FEPS Special Advisor on Foreign Affairs and Co-Chair of the Feminist Foreign Policy Progressive Voices Collective
Under a Social Democratic-led government Sweden was the first country to pursue a feminist foreign policy. Between 2014-2022 we systematically analysed what decisions would mean for women and girls, using the three Rs – rights, representation and resources. Although the Swedish right-wing government decided to abolish this policy, several countries with different political colours have now followed the Swedish example. The many positive results should make the call for a feminist foreign policy a priority for progressives.
We are living in times of crisis. The one-year anniversary of Russia’s illegal invasion of Ukraine is of course on all our minds, and a year and a half has now passed since the Taliban took control in Afghanistan, where the situation for women and girls is absolutely horrific. The brave women in Iran are still protesting against a misogynist regime, many of them paying a heavy price with prison torture and even death. And then, the climate and environmental crisis threatens our planet and its inhabitants, disproportionally affecting women and girls.
Common to all these conflicts and crises are that women, girls and marginalised individuals – due to historical and structural inequalities – are hit the hardest. When half of the population still does not enjoy the same rights, representation and resources as the other half, there is a need to adopt a gender lens for foreign policy.
One of the most important elements in pursuing a feminist foreign policy is that it must be done systematically. It is not just a ‘gender ad hoc thing you need to remember’. And a feminist approach is not only about a perspective. It is a way of analysing and developing policy and operational responses to the challenges we face today. It contributes to a sustainable and peaceful development and future. And it helps us become a counterbalance to the actors pushing back against gender equality in different contexts and arenas.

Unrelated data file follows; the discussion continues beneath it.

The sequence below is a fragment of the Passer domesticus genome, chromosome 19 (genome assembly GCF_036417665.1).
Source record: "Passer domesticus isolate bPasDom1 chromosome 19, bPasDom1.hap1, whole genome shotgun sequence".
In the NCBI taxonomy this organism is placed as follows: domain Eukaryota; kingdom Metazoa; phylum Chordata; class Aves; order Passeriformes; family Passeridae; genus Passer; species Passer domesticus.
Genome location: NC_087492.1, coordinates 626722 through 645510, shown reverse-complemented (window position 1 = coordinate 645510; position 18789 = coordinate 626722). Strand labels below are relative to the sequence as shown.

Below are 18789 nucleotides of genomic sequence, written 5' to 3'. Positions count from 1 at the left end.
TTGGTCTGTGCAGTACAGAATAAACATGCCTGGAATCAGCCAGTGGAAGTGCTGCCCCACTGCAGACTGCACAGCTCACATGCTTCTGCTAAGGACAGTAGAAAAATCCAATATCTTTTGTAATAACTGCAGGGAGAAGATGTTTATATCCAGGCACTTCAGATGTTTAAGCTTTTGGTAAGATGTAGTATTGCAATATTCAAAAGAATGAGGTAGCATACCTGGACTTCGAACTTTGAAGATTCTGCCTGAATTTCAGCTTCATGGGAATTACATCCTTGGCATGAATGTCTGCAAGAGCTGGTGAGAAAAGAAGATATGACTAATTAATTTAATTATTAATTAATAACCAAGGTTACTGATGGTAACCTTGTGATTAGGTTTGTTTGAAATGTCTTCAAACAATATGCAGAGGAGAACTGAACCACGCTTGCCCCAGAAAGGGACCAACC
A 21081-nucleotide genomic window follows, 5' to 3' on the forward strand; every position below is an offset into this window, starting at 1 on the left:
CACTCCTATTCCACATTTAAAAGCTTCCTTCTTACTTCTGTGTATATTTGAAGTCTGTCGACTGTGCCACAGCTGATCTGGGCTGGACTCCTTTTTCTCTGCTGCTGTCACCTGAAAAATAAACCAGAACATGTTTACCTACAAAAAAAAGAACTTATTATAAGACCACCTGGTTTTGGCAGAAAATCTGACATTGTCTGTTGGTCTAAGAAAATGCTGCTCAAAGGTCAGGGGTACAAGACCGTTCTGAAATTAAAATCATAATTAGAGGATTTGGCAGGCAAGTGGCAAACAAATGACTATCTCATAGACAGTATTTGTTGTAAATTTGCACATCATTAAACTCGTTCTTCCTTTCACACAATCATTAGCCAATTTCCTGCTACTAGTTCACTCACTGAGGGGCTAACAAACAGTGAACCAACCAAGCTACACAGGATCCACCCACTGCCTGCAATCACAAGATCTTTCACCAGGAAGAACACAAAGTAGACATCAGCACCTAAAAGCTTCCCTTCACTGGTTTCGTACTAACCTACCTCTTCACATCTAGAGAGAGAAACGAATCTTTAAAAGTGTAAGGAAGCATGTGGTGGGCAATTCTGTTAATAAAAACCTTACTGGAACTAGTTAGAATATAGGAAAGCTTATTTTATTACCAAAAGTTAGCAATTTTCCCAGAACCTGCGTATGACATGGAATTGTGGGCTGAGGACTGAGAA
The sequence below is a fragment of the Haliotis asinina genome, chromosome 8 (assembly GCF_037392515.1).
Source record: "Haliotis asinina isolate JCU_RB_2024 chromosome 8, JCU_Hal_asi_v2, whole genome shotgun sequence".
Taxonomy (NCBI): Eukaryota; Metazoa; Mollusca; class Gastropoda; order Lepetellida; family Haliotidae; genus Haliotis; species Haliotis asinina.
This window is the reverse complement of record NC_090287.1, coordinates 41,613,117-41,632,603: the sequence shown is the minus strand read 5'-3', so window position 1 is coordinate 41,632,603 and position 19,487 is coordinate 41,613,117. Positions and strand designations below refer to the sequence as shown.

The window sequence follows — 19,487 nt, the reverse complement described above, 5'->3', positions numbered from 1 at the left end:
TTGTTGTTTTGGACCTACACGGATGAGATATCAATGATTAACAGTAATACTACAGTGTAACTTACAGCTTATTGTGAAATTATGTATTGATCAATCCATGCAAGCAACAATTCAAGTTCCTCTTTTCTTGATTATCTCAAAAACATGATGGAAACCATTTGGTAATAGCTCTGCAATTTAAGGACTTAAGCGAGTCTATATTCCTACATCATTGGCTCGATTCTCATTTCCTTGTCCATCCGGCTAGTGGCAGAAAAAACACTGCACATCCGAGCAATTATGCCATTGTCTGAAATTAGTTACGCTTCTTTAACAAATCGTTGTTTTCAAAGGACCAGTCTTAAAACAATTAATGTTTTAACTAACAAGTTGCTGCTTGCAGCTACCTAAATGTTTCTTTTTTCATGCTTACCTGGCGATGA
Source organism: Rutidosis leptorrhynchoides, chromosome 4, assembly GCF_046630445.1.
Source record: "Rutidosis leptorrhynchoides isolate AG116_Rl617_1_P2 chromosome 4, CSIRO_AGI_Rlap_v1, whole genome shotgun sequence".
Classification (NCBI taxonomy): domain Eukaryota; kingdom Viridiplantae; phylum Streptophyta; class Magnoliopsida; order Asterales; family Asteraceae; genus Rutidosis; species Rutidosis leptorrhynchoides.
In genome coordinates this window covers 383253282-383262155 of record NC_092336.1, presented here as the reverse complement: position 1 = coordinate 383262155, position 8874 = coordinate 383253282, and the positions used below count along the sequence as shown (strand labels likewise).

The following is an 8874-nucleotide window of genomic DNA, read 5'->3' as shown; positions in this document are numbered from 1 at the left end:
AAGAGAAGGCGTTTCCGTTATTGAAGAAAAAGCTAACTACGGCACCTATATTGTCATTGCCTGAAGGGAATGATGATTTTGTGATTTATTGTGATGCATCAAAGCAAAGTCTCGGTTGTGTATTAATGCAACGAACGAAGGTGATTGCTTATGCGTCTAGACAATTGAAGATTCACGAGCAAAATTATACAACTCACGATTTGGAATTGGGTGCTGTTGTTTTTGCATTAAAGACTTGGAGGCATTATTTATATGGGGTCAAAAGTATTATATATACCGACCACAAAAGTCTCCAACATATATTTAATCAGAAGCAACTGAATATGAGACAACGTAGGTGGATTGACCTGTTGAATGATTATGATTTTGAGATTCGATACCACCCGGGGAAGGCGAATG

An effective tool to use in pursuing a feminist foreign policy is that of the three Rs – rights, representation and resources.
Rights:the simple fact is that human rights are also women’s rights. Here, two fundamental tracks must be followed when pursuing a feminist foreign policy. Firstly, there are areas where we must aim for prohibition, such as gender-based discrimination, forced marriages and female genital mutilation. Secondly, there are areas where the aim is progress – for example, equal rights to inheritance and access to education and health, including sexual and reproductive health and rights. These areas are key to women’s empowerment.
Representation: all individuals must have the same right to participation, education and influence in decision-making processes. Women are chronically underrepresented at key forums where decisions are made. This goes for all areas, be it in peace negotiations, on company boards or in political parties.
Resources: resources need to be allocated to promote equal opportunities. This means that we should identify and promote targeted measures – for example, measures strengthening gender mainstreaming in the management of grants, and measures pursuing diversity-responsive budgeting.